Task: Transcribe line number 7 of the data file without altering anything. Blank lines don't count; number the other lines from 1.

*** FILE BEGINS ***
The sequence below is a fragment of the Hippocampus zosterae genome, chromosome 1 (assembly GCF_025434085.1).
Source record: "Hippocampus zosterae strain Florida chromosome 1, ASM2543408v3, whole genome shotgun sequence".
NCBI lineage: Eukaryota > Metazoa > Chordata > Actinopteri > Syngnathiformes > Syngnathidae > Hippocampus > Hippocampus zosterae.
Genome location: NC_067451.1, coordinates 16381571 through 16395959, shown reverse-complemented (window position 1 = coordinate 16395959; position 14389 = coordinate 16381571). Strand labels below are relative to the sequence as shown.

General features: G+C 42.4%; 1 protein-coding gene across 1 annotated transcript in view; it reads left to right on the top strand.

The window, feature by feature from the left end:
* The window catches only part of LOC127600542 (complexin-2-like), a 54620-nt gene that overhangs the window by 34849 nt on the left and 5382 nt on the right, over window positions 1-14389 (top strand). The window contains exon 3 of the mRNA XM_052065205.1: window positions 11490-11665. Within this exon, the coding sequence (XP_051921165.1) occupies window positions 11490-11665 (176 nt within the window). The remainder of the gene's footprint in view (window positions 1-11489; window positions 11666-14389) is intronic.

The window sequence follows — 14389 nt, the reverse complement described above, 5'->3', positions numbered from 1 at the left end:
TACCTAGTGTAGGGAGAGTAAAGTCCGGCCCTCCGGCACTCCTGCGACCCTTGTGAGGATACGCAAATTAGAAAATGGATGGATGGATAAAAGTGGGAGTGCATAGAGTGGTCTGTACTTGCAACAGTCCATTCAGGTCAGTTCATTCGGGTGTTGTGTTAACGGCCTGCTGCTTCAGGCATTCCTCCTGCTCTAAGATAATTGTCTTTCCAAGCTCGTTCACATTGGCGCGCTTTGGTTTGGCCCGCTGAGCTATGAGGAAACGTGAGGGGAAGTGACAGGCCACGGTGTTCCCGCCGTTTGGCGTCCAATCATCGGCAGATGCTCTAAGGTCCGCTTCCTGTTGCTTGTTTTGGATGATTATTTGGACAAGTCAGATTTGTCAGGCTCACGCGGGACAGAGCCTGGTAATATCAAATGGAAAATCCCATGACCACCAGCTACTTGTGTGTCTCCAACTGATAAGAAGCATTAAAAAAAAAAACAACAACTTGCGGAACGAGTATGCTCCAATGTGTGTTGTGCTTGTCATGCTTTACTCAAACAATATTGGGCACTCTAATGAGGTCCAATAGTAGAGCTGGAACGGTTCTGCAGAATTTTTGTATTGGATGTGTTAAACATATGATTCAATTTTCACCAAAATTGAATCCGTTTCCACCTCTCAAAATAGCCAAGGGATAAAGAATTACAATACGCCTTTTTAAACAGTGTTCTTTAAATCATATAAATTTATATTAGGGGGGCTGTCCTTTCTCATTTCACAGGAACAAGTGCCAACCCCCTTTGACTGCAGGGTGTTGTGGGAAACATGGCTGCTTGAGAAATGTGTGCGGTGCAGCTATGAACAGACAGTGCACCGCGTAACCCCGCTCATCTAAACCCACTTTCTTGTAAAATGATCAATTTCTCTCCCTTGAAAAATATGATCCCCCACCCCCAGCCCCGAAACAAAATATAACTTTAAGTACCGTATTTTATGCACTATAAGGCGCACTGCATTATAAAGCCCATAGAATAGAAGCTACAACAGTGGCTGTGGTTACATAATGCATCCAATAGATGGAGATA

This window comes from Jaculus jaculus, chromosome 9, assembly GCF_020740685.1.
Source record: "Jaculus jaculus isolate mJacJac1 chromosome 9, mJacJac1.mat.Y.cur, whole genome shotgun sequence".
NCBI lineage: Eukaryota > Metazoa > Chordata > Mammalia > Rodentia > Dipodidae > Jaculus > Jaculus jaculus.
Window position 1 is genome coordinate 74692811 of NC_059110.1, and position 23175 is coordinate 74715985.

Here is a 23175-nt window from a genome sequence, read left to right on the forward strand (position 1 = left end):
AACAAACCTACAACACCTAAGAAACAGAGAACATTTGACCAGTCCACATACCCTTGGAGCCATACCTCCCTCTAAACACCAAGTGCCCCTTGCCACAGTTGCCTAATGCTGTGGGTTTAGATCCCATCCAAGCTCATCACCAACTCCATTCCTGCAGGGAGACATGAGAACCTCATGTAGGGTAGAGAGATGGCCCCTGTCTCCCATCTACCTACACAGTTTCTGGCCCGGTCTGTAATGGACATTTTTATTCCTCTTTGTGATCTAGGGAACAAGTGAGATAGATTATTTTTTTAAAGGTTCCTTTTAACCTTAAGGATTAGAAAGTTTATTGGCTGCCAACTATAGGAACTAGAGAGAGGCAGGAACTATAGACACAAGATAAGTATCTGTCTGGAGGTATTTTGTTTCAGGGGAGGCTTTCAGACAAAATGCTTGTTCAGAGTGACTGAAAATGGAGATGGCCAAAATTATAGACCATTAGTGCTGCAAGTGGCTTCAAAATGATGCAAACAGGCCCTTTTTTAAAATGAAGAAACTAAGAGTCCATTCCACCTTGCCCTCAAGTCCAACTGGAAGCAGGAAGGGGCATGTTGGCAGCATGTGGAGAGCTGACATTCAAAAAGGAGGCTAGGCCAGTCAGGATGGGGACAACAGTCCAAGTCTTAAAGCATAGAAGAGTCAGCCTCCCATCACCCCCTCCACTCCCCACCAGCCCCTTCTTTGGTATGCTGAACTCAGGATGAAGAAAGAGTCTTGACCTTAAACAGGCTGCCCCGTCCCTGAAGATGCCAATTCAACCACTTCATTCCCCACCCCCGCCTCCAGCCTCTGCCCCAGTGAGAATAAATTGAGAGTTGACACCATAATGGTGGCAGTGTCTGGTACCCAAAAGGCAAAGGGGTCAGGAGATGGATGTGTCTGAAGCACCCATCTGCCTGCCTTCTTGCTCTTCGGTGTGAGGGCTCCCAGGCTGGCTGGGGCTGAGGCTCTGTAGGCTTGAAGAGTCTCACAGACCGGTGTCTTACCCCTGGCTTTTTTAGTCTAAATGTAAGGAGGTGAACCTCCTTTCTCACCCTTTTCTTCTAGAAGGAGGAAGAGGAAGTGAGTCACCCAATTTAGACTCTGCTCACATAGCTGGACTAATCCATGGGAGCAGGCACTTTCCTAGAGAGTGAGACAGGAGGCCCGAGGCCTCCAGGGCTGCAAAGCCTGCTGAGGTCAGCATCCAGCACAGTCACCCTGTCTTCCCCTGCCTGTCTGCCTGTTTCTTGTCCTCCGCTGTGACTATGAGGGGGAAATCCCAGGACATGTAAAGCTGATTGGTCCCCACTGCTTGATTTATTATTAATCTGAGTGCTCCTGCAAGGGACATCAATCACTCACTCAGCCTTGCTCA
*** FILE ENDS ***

* The window catches only part of LOC127600542 (complexin-2-like), a 54620-nt gene that overhangs the window by 34849 nt on the left and 5382 nt on the right, over window positions 1-14389 (top strand). The window contains exon 3 of the mRNA XM_052065205.1: window positions 11490-11665. Within this exon, the coding sequence (XP_051921165.1) occupies window positions 11490-11665 (176 nt within the window). The remainder of the gene's footprint in view (window positions 1-11489; window positions 11666-14389) is intronic.